I'll just say this is a proposal that is just beginning its process. It's going to have its first public hearing next Wednesday in the Senate State Government, Tribal Relations and Elections Committee, and it creates three buckets of exemptions that are specific to the Legislature. I think you were somewhat overbroad in describing them because the bill does not exempt all communications among staff and members.

One set of exemptions has to do with whistleblowers. So we have folks who are employees – sometimes contractors, sometimes recipients of benefits – who tell us about improper governmental action and the bill would protect those communications so that we can carry out our constitutional responsibility for oversight and accountability.

Second category of exemptions has to do with constituent communications. Last year's bill would have said just as a blanket matter all of those were exempt from disclosure. This bill tries to find a compromise and it says that personally identifying information – names, telephone numbers – of people who contact us can be shielded if the person is not a lobbyist. If the person is a lobbyist, then it has to be disclosed. Even for constituent communications from non-lobbyists, the record the rest of the record after that redaction had been made would have to be disclosed.

Radke: The Washington Coalition for Open Government says that they don't think that your bill – and it's early early in the process – but they say the proposal doesn't go far enough. Specifically, they say that investigative documents should be unsealed. Why should they not be unsealed?

Sen. Pedersen: There is a very robust debate going on within the Legislature right now about the workplace climate and allegations of harassment by members. You've seen some of that be voluntarily disclosed. This is an interesting point because Judge Lanese's ruling last year said that those documents, which are maintained by the branch – by the Secretary the Senate and the Chief Clerk of the House – will never, ever have to be public. Not only the investigative reports, but the final reports, the final conclusions don't ever have to be released under current law. The bill would make all of the future reports and all of the past reports immediately disclosable. So I think it's a big step toward transparency for us. In terms of the underlying documents, the question is will witnesses feel free to come forward if they know that their identities are going to be publicized?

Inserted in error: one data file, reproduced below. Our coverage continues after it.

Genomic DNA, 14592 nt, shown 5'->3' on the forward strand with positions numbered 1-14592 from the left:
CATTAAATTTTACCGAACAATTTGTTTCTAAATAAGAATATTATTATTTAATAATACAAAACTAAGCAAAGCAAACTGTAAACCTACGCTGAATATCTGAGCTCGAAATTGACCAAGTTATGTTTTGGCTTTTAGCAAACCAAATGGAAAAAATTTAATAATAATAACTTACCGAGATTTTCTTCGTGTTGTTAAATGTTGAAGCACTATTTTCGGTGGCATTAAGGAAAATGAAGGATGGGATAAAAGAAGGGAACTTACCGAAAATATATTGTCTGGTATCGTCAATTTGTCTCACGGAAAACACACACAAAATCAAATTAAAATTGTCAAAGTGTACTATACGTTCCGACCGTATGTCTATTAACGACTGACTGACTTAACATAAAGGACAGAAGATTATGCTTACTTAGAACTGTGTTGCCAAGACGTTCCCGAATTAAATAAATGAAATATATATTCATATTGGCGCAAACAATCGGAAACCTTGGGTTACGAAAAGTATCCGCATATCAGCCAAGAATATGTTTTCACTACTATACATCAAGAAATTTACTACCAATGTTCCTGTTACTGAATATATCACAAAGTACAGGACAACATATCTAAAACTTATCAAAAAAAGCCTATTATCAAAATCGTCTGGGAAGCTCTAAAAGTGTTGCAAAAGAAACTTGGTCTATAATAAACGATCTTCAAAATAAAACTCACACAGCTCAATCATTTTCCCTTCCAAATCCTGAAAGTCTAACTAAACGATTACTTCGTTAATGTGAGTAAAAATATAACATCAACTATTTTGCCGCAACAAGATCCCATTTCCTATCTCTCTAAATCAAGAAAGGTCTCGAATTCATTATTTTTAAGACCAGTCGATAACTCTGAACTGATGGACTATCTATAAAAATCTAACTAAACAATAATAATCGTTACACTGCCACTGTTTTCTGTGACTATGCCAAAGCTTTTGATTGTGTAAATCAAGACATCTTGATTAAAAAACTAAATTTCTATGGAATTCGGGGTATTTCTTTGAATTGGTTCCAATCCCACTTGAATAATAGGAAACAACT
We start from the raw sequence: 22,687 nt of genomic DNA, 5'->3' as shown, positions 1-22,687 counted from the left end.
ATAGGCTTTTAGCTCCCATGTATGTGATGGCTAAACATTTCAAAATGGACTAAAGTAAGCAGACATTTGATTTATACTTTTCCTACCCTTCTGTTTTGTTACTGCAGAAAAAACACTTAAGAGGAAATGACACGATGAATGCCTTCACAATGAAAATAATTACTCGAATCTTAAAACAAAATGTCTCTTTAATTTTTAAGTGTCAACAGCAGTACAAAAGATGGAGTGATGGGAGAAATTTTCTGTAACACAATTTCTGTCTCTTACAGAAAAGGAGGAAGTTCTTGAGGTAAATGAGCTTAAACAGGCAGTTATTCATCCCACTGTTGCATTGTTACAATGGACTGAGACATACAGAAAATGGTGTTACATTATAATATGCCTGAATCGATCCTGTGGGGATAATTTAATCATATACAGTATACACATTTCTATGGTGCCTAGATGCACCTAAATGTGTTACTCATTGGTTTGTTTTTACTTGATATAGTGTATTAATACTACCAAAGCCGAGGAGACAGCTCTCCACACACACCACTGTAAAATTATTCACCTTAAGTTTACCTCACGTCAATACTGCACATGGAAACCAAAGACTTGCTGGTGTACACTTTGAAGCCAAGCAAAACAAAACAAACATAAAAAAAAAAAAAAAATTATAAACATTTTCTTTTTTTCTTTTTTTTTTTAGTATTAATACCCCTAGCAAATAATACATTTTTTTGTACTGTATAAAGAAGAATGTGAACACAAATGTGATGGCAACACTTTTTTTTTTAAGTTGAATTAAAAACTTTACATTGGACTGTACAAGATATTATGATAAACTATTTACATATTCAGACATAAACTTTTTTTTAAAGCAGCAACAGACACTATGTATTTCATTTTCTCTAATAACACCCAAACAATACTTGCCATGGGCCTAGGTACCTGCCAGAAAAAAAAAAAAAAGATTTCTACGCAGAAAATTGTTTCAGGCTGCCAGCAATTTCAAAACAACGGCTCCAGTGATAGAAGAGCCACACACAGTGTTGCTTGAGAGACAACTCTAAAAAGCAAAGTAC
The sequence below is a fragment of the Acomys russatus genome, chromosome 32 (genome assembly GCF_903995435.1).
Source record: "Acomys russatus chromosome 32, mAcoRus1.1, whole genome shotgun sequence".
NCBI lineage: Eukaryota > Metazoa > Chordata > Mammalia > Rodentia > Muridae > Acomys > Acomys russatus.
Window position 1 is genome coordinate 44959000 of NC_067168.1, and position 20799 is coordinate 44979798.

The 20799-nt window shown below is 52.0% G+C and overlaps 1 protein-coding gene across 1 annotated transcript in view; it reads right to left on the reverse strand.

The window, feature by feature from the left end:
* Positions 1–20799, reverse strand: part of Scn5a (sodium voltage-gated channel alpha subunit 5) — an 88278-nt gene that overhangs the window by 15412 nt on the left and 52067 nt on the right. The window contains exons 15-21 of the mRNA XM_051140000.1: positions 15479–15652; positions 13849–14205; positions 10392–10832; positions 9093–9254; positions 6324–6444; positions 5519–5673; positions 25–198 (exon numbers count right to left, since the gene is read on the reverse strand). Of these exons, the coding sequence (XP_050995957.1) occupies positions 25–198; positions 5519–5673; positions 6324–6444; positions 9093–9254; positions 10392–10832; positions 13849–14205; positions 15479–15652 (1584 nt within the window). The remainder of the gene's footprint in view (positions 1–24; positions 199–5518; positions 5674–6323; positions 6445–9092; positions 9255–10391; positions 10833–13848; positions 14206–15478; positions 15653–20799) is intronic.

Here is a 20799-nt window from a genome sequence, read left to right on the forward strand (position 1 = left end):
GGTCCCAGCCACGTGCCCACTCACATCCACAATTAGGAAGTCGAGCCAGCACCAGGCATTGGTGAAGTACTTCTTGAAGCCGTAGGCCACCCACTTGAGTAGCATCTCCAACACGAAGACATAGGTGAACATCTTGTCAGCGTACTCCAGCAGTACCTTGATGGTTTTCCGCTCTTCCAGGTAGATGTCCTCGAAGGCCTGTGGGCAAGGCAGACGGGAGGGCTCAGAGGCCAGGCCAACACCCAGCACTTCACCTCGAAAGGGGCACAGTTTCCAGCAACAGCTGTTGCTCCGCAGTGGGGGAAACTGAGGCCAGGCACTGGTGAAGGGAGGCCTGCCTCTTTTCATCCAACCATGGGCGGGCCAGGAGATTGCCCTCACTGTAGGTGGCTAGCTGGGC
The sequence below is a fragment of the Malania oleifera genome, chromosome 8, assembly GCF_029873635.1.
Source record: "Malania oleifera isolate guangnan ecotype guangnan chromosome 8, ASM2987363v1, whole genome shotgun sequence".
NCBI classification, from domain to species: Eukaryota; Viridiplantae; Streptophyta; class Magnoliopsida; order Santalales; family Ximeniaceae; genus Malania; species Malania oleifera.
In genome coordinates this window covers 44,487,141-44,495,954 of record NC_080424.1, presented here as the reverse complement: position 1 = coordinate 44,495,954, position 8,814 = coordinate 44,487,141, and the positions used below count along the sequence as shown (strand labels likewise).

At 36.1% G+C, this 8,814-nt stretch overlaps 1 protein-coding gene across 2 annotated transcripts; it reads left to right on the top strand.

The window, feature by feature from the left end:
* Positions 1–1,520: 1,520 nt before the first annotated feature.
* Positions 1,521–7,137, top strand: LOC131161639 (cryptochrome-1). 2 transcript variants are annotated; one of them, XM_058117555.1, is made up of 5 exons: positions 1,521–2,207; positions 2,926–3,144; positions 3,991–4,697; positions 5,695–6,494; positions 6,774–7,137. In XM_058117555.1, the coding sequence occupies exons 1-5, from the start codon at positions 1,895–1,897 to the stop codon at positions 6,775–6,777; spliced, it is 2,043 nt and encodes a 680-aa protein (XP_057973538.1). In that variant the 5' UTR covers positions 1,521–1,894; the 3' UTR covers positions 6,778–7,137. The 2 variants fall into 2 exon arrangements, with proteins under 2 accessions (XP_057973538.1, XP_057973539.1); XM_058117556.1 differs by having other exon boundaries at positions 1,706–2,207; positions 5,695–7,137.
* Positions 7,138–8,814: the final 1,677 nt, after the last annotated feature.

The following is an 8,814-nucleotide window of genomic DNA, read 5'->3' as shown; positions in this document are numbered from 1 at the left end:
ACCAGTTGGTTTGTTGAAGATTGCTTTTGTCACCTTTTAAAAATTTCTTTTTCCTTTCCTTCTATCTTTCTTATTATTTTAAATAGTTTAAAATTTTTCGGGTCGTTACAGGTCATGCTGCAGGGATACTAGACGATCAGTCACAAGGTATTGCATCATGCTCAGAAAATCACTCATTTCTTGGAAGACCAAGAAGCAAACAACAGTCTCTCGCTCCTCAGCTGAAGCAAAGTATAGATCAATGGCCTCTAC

Radke: Couldn't it just be redacted?

Sen. Pedersen: The problem is [the Legislature] is a very small place. We have 147 members. The concern is – and this is a concern from staff that will be vetted and balanced as the bill moves through the process – the concern is that it will be very easy for people to figure out who is making the statements, who's making the complaints, even if the details were redacted.

Radke: I have heard the reasoning that when it comes to legislators discussions with one another and staff about legislation that that's just the sausage making process. You said that you're early in the in the process on this bill, and maybe there's horse trading, maybe there's trial balloons – what if this, what if that. That's how legislation happens, and it needs to be that way. I have heard this reasoning from legislators before. Are you one who feels that way?

Sen. Pedersen: I do think that absolutely there are parts of what we do, ideas that get floated, that work better if you can have those preliminary proposals – those draft proposals – shared without having to worry that they're that they're going to wind up on the front page of The Seattle Times or that the Tacoma News Tribune.

Radke: But the Seattle City Council has to comply with with with this transparency.

Sen. Pedersen: There's no other body in the state that has more than nine people in a legislative body.

Radke: So it's the size of the legislative body that matters?

Sen. Pedersen: It's the size of this legislative body makes this a horse of a different color, in my opinion. (...) I haven't ever served on a city council, but on a city council our county commission where you're where you're looking at three or five or seven or nine people, a lot of things can just happen orally and probably don't ever get into records. When you're dealing with needing to get at least 50 people on the same page in the House and at least 25 people on the same page in the Senate, if we had to do that without ever having anything in writing, it would significantly complicate the process of compromise.

Radke: So the small lawmaking bodies get around the open records law by just having a voice chit chat so they don't have to disclose all the horse trading?

Sen. Pedersen: I think there is very little question that the public records law has led to very creative ways that local governments have developed over time of just not having records.

Correction, 4:15 p.m., 2/12/19: This story has been corrected to reflect Gov. Inslee's veto of the 2018 public records bill.